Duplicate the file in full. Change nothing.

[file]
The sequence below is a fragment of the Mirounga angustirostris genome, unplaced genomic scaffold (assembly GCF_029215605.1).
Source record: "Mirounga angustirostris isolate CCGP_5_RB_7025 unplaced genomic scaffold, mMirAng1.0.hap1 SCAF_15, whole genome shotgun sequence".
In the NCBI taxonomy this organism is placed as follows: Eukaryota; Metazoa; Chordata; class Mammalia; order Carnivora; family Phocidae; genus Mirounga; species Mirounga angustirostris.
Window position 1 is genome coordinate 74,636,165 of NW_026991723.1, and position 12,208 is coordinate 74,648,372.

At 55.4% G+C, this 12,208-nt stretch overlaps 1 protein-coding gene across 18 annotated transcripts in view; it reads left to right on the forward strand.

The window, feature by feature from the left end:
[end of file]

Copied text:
The sequence below is a fragment of the Mirounga angustirostris genome, unplaced genomic scaffold (assembly GCF_029215605.1).
Source record: "Mirounga angustirostris isolate CCGP_5_RB_7025 unplaced genomic scaffold, mMirAng1.0.hap1 SCAF_15, whole genome shotgun sequence".
In the NCBI taxonomy this organism is placed as follows: Eukaryota; Metazoa; Chordata; class Mammalia; order Carnivora; family Phocidae; genus Mirounga; species Mirounga angustirostris.
Window position 1 is genome coordinate 74,636,165 of NW_026991723.1, and position 12,208 is coordinate 74,648,372.

At 55.4% G+C, this 12,208-nt stretch overlaps 1 protein-coding gene across 18 annotated transcripts in view; it reads left to right on the forward strand.

The window, feature by feature from the left end: